The Huntington Beach surf contest had come and gone and the crowd had faded back to the local crew.
Which is to say the beach was covered with out of school high school kids, plus mom's their broods and the odd tourist.
I had been entrusted with 5 bucks (a small fortune) to get two Cokes, an order of "strips" and whatever I wanted from the snack shop just south of the HB pier.
I came back from the snack shop with the food, drinks and "whatever I wanted", which was a rental mat in tow.
Navy Blue canvas, enormous Yum Yum Yellow rubber bumpers on each end, inflated to rock hard and equipped with the requisite rope for towing and steering.
All the other kids were riding them, so never one to stray far from the herd, (a good survival trait in pack animals) and I wanted to ride one too.
My older brother was riding surfboards and being a good teenager had passed on the opportunity to hang at the beach with mom and his kid brother.
So off I strode, fin less into the briny depths. Dragging and attempting to paddle the raft through the classic jellyfish infested, way too south swell, completely walled up surf conditions that makes up the "good" summer time surf in Huntington.
Even at a young age I was a strong swimmer but by the time I had made it outside I was happy to lay on top of the mat and take a rest.
By the time the next closed out set came along I was in perfect position to take the set on the head and hanging on for dear life as I was rocketed toward the beach.
With a near fatal case of nipple rash and a smile that truly extended from ear to ear the hook was set and thus began a stoke fest that was to continue for decades to come....
Fast forward to the present day, last weekend in fact.
The surf is still too south, still walled up (it's probably good at that secret spot up the coast called Malibu) and the once plentiful Jellyfish have been poisoned by runoff from the local communities.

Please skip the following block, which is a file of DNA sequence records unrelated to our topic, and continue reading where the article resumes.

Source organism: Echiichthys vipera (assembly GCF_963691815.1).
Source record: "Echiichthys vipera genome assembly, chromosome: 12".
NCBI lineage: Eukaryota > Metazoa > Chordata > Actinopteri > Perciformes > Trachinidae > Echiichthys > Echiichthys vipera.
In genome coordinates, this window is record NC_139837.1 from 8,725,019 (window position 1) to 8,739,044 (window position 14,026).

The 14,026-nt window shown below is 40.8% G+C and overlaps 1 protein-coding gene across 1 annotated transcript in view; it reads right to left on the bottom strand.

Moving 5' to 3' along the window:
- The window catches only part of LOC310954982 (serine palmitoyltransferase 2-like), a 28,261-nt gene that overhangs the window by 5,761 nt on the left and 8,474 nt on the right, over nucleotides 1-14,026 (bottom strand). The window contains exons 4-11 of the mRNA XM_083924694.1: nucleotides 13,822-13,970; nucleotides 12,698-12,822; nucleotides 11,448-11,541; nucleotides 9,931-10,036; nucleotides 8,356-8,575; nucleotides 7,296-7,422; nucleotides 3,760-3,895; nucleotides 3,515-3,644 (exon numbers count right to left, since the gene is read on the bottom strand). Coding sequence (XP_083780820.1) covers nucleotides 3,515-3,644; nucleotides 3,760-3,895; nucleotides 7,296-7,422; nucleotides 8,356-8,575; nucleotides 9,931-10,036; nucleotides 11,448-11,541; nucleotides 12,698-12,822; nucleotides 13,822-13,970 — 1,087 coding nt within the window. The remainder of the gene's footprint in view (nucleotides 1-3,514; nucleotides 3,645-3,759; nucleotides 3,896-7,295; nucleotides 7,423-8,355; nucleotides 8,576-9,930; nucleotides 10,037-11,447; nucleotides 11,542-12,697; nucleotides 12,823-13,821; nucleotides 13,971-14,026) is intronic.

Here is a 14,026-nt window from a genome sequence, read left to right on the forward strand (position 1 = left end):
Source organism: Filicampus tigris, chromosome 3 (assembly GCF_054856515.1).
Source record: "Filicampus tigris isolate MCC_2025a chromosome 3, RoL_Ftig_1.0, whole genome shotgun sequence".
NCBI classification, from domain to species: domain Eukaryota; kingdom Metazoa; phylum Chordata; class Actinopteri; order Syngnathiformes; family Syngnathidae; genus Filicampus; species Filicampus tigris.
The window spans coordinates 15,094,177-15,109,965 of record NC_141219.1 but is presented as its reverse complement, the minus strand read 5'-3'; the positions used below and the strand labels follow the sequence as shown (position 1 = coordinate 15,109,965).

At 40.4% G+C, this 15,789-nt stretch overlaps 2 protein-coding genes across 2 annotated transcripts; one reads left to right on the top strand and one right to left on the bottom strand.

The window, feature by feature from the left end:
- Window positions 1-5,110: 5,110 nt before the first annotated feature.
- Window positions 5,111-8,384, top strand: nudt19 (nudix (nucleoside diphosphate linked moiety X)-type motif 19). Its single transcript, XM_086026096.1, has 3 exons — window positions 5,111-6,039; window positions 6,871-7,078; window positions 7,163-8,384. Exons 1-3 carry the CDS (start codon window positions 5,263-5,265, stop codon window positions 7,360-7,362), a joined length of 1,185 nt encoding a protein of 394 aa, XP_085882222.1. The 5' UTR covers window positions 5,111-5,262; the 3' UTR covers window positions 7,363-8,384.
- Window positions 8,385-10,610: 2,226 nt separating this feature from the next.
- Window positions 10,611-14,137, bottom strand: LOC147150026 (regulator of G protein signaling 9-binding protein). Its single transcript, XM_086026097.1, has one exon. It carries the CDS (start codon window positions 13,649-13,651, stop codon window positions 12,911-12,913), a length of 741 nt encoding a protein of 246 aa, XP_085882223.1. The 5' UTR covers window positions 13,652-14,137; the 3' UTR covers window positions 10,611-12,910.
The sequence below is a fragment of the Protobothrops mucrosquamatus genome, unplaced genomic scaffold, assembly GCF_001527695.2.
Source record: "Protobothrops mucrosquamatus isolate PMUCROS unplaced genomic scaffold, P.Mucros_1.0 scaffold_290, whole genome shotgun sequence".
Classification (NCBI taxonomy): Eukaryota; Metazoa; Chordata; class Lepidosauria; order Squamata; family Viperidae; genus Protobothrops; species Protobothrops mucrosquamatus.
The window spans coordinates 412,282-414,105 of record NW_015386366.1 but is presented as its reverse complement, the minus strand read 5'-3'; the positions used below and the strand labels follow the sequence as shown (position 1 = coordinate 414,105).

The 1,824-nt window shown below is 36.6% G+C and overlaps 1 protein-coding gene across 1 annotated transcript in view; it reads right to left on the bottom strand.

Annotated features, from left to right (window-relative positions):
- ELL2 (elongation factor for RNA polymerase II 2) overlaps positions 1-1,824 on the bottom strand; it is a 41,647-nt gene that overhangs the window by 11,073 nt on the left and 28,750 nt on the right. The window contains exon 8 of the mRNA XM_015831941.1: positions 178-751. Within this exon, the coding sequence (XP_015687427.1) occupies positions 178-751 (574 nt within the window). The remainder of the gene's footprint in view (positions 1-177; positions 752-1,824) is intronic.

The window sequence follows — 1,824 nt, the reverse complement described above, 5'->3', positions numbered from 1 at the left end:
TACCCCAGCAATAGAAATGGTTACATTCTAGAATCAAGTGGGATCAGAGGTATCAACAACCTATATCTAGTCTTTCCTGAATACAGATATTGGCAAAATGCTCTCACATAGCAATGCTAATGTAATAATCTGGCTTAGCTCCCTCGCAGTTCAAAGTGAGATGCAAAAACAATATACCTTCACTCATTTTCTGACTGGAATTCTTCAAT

The pier is still there, rebuild in fact and a huge multi use mega sports complex temporarily occupying all the sand just south of the pier to market a multitude of items to the action sport demographic. Young and tattooed, each with a cell phone in one hand and a can of Red Bull in the other. None of whom have a remote chance of buying real estate in the area in their lifetimes. Most of which would be out of there depths in water past the knees. The age of water men and women is over Frodo and the age of the weekend tourist is upon us.
After decades of riding single fin, twin fin, and five fin boards (yep missed the quads but there is still time) of both long and short varieties I survey the same scene with a few minor changes.
Older, fatter, with less hair and perhaps a touch more wisdom.
The mats have gone under considerable redesign. Although much to my chagrin if asked even supposedly knowledgeable surfers will comment that they just "don't have a rope now".
Actually, the surf mats of my youth have been totally redesigned. The materials, the internal design, outer traction materials everything has been rethought, tested, thrown out and redesigned again.
There has been a few changes in surfboards too.
Today's modern surfmats have as much in common with the rental mats of the 60's as current surfboards have with the ancient Hawaiian Alaia boards.
About the only thing left in common with the old mats is the air.
An there is considerably less of that!
The air that is left is allowed to move freely in response to the riders reshaping the mat as the wave changes.
That and now I have fins.